Although operational, the system is by no means complete.
“Our goal is to become paperless and fully integrated,” adds Pauly.
A Unique Blend
“I have yet to see another window manufacturer that has been successful serving both markets,” he says.
But success, especially in multiple markets, brings challenges and Ventana USA certainly has its share.
According to Pauly, one of the biggest challenges is in production.
“Producing an architectural/ geometric shape from an extruded vinyl lineal remains an art form, yet we still live with the inevitable variations that can occur in a profile extrusion from shipment to shipment,” he says.
He explains that new profile designs have more chambers and rounded exteriors that can be challenging to the bending tool designer and fabricator, but even more so to the operator. He says surface finishes are very important and the dimensional tolerances must be maintained so that the shape can be mulled to the straight window.
John Seba, manager of research and development, can attest to that.
“In the past 20 years, the biggest change I have seen is in the complexity of the profiles and the changes in processing,” he says.
Another challenge is the variety of sizes and shapes, which do not lend themselves to a traditional type of inventory.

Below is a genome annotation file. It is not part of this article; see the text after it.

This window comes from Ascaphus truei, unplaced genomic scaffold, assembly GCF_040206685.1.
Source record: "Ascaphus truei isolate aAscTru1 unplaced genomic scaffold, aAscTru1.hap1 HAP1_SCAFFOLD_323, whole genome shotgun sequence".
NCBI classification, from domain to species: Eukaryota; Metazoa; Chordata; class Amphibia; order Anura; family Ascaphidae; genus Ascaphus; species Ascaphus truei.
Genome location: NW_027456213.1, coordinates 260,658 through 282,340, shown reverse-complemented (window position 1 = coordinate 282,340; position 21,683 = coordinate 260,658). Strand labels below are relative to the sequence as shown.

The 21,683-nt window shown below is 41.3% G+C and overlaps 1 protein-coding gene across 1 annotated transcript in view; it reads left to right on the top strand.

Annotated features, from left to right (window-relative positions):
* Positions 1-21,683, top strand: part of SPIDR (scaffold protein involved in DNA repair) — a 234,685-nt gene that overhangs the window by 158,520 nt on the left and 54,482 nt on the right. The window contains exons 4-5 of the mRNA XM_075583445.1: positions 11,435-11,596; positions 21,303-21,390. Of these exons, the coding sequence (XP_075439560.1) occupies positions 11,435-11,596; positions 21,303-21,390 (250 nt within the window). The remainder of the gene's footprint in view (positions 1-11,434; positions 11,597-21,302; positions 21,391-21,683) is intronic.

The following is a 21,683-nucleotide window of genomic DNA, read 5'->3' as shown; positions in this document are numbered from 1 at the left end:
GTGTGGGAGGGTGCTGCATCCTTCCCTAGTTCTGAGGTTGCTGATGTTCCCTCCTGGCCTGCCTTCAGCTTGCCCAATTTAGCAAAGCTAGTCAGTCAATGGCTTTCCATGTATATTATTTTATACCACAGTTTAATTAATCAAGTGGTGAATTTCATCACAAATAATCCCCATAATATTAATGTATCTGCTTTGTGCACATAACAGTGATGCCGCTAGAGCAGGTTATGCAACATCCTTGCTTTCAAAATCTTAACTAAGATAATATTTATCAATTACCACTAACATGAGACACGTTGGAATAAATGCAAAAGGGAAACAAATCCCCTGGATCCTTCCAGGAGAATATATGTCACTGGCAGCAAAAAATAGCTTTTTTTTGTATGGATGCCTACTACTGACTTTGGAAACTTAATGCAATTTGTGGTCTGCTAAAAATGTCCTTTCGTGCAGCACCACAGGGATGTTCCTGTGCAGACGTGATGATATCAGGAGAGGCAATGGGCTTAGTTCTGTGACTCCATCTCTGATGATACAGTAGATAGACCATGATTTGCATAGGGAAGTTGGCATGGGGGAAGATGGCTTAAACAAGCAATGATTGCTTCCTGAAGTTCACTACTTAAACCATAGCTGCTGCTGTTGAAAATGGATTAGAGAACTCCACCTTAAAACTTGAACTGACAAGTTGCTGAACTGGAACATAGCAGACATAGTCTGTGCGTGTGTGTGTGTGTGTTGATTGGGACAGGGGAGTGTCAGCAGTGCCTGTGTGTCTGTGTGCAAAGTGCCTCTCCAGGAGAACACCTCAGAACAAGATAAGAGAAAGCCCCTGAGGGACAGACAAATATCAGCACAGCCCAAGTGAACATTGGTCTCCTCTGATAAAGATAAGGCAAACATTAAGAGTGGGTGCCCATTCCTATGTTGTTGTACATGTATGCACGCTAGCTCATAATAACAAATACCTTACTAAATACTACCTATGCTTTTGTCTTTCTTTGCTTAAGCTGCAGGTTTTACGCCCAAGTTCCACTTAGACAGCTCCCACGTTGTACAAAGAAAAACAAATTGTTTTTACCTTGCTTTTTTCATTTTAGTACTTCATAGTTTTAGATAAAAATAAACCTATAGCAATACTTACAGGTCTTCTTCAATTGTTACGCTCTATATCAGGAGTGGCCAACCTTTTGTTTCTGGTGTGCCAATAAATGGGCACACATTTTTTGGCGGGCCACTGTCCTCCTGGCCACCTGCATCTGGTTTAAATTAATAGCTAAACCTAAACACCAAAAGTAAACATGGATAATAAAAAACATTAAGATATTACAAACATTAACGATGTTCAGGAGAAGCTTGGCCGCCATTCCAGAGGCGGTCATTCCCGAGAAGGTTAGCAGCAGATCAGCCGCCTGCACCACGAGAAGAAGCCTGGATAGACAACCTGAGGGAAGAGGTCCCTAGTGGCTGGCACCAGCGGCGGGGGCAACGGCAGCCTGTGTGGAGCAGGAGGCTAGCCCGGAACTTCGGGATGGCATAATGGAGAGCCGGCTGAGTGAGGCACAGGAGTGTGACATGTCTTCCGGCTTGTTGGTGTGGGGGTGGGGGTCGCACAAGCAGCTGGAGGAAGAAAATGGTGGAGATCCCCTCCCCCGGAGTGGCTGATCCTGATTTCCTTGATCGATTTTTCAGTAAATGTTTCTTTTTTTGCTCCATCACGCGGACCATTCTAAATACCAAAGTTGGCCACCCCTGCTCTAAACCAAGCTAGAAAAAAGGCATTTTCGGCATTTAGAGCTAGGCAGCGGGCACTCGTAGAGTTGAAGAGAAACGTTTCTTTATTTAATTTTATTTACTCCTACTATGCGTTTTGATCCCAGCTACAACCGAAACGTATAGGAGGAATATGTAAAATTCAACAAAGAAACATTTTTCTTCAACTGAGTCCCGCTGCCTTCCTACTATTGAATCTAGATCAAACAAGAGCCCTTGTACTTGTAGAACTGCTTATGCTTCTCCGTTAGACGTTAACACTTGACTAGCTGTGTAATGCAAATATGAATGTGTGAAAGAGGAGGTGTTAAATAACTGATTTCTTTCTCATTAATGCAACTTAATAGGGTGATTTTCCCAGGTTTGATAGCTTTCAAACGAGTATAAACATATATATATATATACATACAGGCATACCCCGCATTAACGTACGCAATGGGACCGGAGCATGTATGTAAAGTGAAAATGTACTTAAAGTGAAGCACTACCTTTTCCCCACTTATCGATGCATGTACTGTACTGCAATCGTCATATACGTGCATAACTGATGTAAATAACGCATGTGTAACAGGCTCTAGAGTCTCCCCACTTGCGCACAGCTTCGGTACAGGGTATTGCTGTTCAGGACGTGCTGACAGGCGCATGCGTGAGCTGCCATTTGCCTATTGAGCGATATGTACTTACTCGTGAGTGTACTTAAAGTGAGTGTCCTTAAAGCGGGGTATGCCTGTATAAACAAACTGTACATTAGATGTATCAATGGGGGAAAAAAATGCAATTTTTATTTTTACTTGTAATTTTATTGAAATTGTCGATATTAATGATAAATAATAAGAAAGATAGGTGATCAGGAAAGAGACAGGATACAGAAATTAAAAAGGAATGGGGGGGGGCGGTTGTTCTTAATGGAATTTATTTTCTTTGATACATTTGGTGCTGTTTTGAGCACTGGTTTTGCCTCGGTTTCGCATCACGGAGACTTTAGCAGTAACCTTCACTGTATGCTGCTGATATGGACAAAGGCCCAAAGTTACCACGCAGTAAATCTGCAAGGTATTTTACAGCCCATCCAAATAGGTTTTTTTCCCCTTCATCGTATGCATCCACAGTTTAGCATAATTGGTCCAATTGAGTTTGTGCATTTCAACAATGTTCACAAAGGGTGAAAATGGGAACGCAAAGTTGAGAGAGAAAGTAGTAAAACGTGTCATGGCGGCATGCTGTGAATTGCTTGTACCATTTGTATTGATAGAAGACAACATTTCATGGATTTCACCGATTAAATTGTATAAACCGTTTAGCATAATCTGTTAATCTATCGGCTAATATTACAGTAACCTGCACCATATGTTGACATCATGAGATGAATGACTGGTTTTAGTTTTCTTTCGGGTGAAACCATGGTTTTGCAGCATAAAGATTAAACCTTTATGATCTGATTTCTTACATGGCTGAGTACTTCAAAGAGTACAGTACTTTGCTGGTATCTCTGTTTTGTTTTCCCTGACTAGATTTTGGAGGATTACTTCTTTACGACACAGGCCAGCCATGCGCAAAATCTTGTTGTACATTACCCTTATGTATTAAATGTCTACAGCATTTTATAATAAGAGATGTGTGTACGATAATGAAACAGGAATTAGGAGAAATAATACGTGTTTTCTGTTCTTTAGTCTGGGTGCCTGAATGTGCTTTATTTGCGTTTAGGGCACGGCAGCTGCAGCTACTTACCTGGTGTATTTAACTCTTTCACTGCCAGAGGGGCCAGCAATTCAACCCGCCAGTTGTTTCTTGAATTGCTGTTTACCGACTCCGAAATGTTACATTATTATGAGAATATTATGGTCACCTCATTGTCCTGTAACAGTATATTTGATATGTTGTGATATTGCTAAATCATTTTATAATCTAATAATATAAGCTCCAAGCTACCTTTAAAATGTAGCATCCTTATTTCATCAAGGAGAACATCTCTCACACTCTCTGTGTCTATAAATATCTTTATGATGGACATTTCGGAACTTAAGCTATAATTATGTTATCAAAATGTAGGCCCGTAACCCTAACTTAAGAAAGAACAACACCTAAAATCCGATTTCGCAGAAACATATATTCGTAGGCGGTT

“We have established our own alphabetical listing and coding in order to simplify retrieval,” adds Colchagie.
There is also the changing capacity and short lead times that can wreak havoc on a day-to-day basis.“
The daily order pattern is up and down. It is hard to schedule for capacity when you’re running a custom operation. Each person becomes critical and if there is any degree of absenteeism, we have to juggle, which is one of the reasons we implemented cross training,” says Colchagie.
He refers to the employees as excellent and seasoned in all areas of shapes production and says turnover has improved dramatically, from 40 to 7 percent.
“We changed the corporate culture here,” says Pauly, “and that has made a tremendous difference.”
He says by getting people involved in decision-making, especially with lean and 5-S projects where they see improvements from their participation, attitudes change and so does the environment. People like what they do and it shows. Also, the company’s pay-for-skills program, which rewards those who want to expand their skills, has been very successful.
Training is an informal process. It is done through “job shadowing,” which takes from two to four weeks. The second phase is working on actual orders and learning the different window systems. He says the company offers incentives to those who expand their skills.
Finding new employees who have the skills for this specialized production process is another challenge. The company is working closely with local workforce investment boards and schools to re-introduce vocational training in high schools.
“Our goal is to eventually bring in high school grads to learn a trade,” says Pauly.
Looking ahead, he sees a bright future for the company, with growth projected throughout North America for both businesses.
Alan Goldberg is a contributing writer for DWM magazine. He has 31 years of experience in the door and window industry.